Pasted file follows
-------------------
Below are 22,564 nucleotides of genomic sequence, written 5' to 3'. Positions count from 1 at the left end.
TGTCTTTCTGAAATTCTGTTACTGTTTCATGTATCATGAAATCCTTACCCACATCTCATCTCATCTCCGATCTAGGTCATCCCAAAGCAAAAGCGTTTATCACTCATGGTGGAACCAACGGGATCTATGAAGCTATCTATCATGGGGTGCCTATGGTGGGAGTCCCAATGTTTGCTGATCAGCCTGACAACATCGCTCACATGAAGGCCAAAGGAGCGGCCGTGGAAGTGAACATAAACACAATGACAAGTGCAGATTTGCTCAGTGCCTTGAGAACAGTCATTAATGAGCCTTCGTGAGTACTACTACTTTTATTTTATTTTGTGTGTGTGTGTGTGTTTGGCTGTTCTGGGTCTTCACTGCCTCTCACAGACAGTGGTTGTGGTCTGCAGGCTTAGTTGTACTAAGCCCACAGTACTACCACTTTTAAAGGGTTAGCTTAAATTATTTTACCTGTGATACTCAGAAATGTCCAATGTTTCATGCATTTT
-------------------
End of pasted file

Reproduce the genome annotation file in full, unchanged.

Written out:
Below are 22,564 nucleotides of genomic sequence, written 5' to 3'. Positions count from 1 at the left end.
TGTCTTTCTGAAATTCTGTTACTGTTTCATGTATCATGAAATCCTTACCCACATCTCATCTCATCTCCGATCTAGGTCATCCCAAAGCAAAAGCGTTTATCACTCATGGTGGAACCAACGGGATCTATGAAGCTATCTATCATGGGGTGCCTATGGTGGGAGTCCCAATGTTTGCTGATCAGCCTGACAACATCGCTCACATGAAGGCCAAAGGAGCGGCCGTGGAAGTGAACATAAACACAATGACAAGTGCAGATTTGCTCAGTGCCTTGAGAACAGTCATTAATGAGCCTTCGTGAGTACTACTACTTTTATTTTATTTTGTGTGTGTGTGTGTGTTTGGCTGTTCTGGGTCTTCACTGCCTCTCACAGACAGTGGTTGTGGTCTGCAGGCTTAGTTGTACTAAGCCCACAGTACTACCACTTTTAAAGGGTTAGCTTAAATTATTTTACCTGTGATACTCAGAAATGTCCAATGTTTCATGCATTTT